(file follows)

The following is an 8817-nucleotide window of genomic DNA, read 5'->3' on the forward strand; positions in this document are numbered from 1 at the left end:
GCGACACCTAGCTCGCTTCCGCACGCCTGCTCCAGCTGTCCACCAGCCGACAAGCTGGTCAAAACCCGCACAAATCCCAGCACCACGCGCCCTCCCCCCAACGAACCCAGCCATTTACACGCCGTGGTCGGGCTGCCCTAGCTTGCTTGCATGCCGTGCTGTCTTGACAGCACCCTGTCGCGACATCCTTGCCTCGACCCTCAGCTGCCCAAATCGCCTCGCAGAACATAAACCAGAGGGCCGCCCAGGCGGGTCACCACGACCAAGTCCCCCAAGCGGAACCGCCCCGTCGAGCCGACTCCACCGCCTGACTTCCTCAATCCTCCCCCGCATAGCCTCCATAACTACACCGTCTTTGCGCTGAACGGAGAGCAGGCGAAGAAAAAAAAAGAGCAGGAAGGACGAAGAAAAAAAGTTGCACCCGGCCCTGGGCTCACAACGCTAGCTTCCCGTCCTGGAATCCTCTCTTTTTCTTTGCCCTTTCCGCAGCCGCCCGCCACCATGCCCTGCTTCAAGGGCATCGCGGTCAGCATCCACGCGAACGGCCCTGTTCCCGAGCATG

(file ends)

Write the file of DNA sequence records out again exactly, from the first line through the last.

The following is an 8817-nucleotide window of genomic DNA, read 5'->3' on the forward strand; positions in this document are numbered from 1 at the left end:
GCGACACCTAGCTCGCTTCCGCACGCCTGCTCCAGCTGTCCACCAGCCGACAAGCTGGTCAAAACCCGCACAAATCCCAGCACCACGCGCCCTCCCCCCAACGAACCCAGCCATTTACACGCCGTGGTCGGGCTGCCCTAGCTTGCTTGCATGCCGTGCTGTCTTGACAGCACCCTGTCGCGACATCCTTGCCTCGACCCTCAGCTGCCCAAATCGCCTCGCAGAACATAAACCAGAGGGCCGCCCAGGCGGGTCACCACGACCAAGTCCCCCAAGCGGAACCGCCCCGTCGAGCCGACTCCACCGCCTGACTTCCTCAATCCTCCCCCGCATAGCCTCCATAACTACACCGTCTTTGCGCTGAACGGAGAGCAGGCGAAGAAAAAAAAAGAGCAGGAAGGACGAAGAAAAAAAGTTGCACCCGGCCCTGGGCTCACAACGCTAGCTTCCCGTCCTGGAATCCTCTCTTTTTCTTTGCCCTTTCCGCAGCCGCCCGCCACCATGCCCTGCTTCAAGGGCATCGCGGTCAGCATCCACGCGAACGGCCCTGTTCCCGAGCATG